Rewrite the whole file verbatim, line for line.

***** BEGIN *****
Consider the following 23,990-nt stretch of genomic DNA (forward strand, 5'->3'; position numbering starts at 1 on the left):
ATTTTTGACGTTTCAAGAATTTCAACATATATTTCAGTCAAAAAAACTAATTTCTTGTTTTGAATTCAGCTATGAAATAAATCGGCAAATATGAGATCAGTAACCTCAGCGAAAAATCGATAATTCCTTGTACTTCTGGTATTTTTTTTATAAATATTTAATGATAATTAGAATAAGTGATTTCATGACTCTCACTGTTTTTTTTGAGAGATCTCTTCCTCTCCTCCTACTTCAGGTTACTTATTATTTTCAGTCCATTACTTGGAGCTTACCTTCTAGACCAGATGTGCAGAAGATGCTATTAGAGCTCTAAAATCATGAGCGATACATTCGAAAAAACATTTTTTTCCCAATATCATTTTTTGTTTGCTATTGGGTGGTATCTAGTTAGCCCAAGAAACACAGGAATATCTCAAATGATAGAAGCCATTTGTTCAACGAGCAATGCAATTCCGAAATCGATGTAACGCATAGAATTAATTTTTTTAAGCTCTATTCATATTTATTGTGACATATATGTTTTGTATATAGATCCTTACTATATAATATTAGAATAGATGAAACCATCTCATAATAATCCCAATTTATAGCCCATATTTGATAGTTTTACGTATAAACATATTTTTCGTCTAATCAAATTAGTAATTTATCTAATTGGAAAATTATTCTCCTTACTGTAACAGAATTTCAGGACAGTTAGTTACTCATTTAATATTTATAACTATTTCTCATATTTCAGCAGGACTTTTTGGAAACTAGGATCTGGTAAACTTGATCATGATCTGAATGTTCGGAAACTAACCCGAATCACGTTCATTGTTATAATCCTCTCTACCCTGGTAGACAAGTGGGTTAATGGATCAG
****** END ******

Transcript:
Consider the following 23,990-nt stretch of genomic DNA (forward strand, 5'->3'; position numbering starts at 1 on the left):
ATTTTTGACGTTTCAAGAATTTCAACATATATTTCAGTCAAAAAAACTAATTTCTTGTTTTGAATTCAGCTATGAAATAAATCGGCAAATATGAGATCAGTAACCTCAGCGAAAAATCGATAATTCCTTGTACTTCTGGTATTTTTTTTATAAATATTTAATGATAATTAGAATAAGTGATTTCATGACTCTCACTGTTTTTTTTGAGAGATCTCTTCCTCTCCTCCTACTTCAGGTTACTTATTATTTTCAGTCCATTACTTGGAGCTTACCTTCTAGACCAGATGTGCAGAAGATGCTATTAGAGCTCTAAAATCATGAGCGATACATTCGAAAAAACATTTTTTTCCCAATATCATTTTTTGTTTGCTATTGGGTGGTATCTAGTTAGCCCAAGAAACACAGGAATATCTCAAATGATAGAAGCCATTTGTTCAACGAGCAATGCAATTCCGAAATCGATGTAACGCATAGAATTAATTTTTTTAAGCTCTATTCATATTTATTGTGACATATATGTTTTGTATATAGATCCTTACTATATAATATTAGAATAGATGAAACCATCTCATAATAATCCCAATTTATAGCCCATATTTGATAGTTTTACGTATAAACATATTTTTCGTCTAATCAAATTAGTAATTTATCTAATTGGAAAATTATTCTCCTTACTGTAACAGAATTTCAGGACAGTTAGTTACTCATTTAATATTTATAACTATTTCTCATATTTCAGCAGGACTTTTTGGAAACTAGGATCTGGTAAACTTGATCATGATCTGAATGTTCGGAAACTAACCCGAATCACGTTCATTGTTATAATCCTCTCTACCCTGGTAGACAAGTGGGTTAATGGATCAG